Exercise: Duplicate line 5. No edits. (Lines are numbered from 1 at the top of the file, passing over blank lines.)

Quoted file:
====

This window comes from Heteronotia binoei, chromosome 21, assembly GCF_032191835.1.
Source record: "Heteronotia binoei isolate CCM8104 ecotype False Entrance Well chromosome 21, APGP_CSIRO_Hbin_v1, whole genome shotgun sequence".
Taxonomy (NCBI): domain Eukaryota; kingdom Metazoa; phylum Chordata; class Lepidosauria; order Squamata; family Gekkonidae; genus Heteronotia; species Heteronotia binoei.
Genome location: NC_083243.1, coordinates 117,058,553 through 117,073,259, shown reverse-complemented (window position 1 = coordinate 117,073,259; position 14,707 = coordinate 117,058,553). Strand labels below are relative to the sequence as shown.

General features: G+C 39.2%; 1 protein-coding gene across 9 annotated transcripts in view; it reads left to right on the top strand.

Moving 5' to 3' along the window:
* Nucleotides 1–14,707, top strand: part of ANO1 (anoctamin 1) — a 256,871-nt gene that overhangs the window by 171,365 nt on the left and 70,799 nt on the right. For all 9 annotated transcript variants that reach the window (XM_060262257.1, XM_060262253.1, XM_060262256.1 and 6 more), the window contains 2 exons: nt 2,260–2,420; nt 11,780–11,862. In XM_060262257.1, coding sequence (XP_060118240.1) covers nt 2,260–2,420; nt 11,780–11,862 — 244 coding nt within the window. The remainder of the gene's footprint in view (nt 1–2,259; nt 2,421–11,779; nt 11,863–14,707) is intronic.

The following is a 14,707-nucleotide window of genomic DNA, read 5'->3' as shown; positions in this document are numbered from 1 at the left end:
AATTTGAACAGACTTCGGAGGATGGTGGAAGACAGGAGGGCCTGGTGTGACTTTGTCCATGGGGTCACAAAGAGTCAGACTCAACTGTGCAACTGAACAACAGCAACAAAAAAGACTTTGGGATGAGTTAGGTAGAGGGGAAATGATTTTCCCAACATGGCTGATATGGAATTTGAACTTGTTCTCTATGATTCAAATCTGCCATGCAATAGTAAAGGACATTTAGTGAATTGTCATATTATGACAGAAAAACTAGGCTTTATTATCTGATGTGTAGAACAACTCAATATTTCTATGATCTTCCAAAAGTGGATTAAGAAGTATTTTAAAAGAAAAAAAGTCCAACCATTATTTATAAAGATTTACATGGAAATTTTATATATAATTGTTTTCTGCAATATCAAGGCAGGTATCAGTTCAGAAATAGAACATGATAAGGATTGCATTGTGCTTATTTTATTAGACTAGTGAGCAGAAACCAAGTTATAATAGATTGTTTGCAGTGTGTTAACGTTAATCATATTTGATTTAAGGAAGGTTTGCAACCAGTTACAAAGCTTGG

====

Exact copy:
General features: G+C 39.2%; 1 protein-coding gene across 9 annotated transcripts in view; it reads left to right on the top strand.